Overview of Installment Loans
An installment loan is any type of loan with regular fixed payments over a predetermined length of time. Each payment contains principal and interest and the repayment period depends on the type of loan. Credit cards are not considered installment loans even if they require a monthly minimum payment. Most personal loans, however, are considered installment loans, including:
- Auto loans
- Student loans
Some lenders offer unsecured installment loans, while others only offer secured loans. For those loans, you will need to provide some type of tangible property, such as a car or jewelry, as collateral to the financial institution in case you default on your loan. Many lenders also require payments to be automatically debited from your account each month so that you are less likely to miss your payment.
Short-term Installment Loans vs. Payday Loans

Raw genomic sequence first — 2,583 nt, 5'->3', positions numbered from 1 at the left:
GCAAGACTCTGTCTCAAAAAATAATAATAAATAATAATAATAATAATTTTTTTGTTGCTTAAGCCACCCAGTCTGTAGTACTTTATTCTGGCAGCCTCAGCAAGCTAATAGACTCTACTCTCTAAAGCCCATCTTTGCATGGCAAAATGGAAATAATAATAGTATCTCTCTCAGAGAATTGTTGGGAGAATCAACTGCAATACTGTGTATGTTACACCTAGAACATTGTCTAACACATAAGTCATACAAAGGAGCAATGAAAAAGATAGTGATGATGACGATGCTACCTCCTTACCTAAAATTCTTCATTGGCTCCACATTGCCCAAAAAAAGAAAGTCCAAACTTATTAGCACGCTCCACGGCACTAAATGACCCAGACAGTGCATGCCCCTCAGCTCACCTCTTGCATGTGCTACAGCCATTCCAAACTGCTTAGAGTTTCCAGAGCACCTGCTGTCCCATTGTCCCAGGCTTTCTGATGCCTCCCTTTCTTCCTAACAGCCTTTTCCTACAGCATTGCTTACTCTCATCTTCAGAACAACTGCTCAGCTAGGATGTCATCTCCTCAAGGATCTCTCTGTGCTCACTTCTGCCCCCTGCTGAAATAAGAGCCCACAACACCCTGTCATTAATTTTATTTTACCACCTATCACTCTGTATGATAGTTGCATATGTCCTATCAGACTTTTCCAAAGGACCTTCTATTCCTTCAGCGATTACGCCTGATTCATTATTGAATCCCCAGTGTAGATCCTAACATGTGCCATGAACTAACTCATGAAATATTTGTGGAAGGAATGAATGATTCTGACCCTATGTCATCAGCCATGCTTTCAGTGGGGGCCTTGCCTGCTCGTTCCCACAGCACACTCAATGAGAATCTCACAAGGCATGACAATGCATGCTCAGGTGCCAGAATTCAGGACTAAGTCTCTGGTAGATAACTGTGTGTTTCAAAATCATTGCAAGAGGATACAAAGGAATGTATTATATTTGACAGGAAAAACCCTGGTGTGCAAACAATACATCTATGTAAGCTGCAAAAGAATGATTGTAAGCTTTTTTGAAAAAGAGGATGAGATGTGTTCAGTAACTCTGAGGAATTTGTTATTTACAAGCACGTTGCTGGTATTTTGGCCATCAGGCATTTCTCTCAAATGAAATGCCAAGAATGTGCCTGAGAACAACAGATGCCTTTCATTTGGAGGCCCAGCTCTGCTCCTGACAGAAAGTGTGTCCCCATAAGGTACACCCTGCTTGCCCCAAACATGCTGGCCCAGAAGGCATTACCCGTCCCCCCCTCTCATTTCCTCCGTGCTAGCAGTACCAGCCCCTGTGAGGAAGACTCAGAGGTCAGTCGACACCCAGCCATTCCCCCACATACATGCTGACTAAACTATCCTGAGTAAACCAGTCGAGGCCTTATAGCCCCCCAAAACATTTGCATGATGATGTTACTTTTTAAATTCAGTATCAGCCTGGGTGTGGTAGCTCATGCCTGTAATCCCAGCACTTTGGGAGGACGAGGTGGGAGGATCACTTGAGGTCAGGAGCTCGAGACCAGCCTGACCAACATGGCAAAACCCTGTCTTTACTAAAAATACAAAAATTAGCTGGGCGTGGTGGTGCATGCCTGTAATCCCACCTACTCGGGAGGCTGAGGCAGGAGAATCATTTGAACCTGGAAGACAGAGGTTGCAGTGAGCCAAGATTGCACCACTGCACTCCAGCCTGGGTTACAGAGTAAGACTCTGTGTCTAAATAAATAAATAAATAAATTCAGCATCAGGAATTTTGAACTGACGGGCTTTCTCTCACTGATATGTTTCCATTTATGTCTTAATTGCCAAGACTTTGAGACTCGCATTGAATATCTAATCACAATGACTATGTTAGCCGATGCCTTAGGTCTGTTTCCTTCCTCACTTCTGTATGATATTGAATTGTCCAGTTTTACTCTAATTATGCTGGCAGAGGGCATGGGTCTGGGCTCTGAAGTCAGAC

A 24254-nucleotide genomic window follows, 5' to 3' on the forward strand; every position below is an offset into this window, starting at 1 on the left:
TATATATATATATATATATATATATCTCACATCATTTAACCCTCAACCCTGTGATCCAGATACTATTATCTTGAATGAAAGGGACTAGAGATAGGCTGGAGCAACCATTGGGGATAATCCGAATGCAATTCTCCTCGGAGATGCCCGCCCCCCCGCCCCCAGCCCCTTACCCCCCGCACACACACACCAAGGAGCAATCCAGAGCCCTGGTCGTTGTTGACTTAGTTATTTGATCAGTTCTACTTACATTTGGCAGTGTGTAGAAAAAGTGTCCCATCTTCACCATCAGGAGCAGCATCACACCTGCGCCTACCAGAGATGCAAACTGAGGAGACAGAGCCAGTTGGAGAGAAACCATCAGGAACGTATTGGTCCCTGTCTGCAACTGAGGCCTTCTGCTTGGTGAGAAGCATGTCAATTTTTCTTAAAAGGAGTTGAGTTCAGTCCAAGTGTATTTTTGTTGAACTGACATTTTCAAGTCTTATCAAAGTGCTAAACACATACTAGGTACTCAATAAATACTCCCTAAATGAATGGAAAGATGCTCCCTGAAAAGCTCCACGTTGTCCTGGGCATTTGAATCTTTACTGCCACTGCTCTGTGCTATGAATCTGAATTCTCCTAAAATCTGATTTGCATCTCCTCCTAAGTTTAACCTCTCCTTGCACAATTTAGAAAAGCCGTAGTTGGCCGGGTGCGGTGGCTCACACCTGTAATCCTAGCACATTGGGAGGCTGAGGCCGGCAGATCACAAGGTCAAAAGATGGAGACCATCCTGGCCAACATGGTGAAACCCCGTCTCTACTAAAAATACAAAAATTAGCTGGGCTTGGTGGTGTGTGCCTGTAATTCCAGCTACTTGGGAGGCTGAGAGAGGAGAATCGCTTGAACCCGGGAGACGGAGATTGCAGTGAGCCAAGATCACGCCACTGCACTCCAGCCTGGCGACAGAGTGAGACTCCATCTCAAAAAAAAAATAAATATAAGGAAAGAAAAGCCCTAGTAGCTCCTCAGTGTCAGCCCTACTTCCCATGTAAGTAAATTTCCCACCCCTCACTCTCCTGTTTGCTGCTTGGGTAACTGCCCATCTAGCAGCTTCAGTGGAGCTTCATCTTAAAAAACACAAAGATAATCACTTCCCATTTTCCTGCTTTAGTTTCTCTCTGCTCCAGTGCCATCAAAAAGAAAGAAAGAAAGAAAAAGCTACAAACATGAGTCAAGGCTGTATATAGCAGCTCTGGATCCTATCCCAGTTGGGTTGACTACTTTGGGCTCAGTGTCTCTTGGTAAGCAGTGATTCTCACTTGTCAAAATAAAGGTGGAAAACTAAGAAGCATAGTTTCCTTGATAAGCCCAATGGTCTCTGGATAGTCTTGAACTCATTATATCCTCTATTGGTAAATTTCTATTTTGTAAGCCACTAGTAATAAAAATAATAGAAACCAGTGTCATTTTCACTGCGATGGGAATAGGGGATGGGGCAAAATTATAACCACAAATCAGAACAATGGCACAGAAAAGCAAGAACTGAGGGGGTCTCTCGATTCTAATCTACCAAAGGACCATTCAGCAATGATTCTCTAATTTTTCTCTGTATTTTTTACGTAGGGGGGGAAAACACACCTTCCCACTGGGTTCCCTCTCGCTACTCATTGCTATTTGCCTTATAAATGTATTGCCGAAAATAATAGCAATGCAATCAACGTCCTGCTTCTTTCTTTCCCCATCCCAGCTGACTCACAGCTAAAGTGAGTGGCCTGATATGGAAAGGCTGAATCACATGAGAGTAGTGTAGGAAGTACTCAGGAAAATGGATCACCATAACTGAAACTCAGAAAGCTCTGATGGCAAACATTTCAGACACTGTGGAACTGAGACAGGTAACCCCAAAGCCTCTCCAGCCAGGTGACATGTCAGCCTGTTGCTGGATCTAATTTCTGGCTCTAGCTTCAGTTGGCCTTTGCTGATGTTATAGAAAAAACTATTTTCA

Many borrowers needing cash in a hurry consider short-term installment loans as an alternative to payday loans. Payday loans typically have smaller maximums than installment loans and are paid in one lump sum. Installment loan amounts can often go up to several thousand dollars. The repayment term is also longer than a payday loan, ranging from six months to two years. In addition to higher interest rates, short-term installment loans often also charge additional fees, including credit insurance.
Another difference is that lenders sometimes require collateral, such as cars, consumer electronics or jewelry. Like payday loans, short-term installment loans may be renewed, though this will also typically include additional fees added to your loan amount.
Unlike payday loans, installment loans are reported to the credit bureaus, so if you’re working on rebuilding your credit, they can help increase your score as long as you make timely payments. Of course on the flip side, if you miss payments or your loan becomes delinquent, your credit score will be negatively affected.